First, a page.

Continued drops in recent months have seen petrol prices below $2 at some stations across the country.

The central North Island has enjoyed the lowest prices, with a high concentration of low-cost fuel-retailers driving prices down.

The same cannot be said for New Zealand's two biggest cities.

Auckland's regional fuel tax kept even the cheapest stations above $2 and Wellington's much anticipated Waitomo self-service station failed to push prices as low as was hoped.

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While the stations selling fuel at under $2 per litre are quite spread out, the citizens of Rotorua have six to choose from.

In what has been a long-term trend, overall prices remain higher in the South Island, where only two stations have dipped below the $2 mark.

These low prices come about a year after New Zealanders faced rapidly rising price.

Between May and October last year, fuel prices rose steadily and sparked concerns among some commentators that they could breach the $3 mark.

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This did not, however, come to fruition. Fuel prices trended downward from October through January, lifting the growing concerns in a nation still overly dependent on their cars.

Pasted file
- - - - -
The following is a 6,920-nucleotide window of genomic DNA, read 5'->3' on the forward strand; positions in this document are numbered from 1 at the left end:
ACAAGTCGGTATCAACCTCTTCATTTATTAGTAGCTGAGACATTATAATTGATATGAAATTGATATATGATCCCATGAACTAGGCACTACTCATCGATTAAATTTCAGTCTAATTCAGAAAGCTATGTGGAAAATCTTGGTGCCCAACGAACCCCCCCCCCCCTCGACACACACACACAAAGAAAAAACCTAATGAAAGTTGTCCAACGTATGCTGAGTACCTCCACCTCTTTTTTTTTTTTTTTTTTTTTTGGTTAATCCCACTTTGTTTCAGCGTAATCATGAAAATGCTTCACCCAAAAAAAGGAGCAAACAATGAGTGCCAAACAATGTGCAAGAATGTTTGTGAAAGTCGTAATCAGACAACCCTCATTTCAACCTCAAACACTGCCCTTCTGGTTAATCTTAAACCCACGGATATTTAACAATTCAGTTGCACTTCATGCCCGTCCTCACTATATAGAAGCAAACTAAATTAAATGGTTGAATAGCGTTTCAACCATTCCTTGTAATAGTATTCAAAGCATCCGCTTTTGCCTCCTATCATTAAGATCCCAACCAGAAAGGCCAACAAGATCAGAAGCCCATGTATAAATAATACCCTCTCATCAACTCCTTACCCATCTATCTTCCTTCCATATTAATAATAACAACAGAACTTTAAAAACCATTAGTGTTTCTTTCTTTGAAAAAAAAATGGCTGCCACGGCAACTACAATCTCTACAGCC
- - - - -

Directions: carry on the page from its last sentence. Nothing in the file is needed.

Following the international price of oil, the average petrol price has grown by nearly 20 cents a litre since January but this is still down from the record highs of 2018.

International data out today indicated that Kiwis could be in line for further drops in the cost of petrol as oil prices declined off the back of growing economic woes.

Analysts were calling a potential increase in oil prices due to the standoff with Iran, but the market has instead responded more markedly to signs of slowing global growth.

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On Thursday, British special forces seized a super tanker off Gibraltar carrying Iranian oil to Syria, triggering a diplomatic row, but the tensions weren't enough to lift prices.

Oil was instead down for the week after plunging 4.8 per cent on Tuesday, its worst decline right after an OPEC meeting in more than four years.

While the group's Secretary-General Mohammad Barkindo described the drop as an "anomaly," Bank of England Governor Mark Carney warned of dangers from rising protectionism around the world and said there could be a "widespread slowdown" that may require a major economic-policy response.

"You have these very real concerns that demand growth is weakening," Daniel Ghali, a TD Securities commodities strategist, said by phone from Toronto.

"We do think there is still a significant amount of upside risk in prices considering that Iran-US tensions are at a boil."

A decline in global oil prices should have the local impact of a drop in petrol prices. And this will have broader economic impacts.

Falling fuel prices reduce transport costs on almost all consumer goods, as well as air travel and production costs for anything made of plastic or synthetic materials.

Lower fuel prices also mean that more money is left in consumers' pockets for other spending, often stimulating the economy.

- With Bloomberg.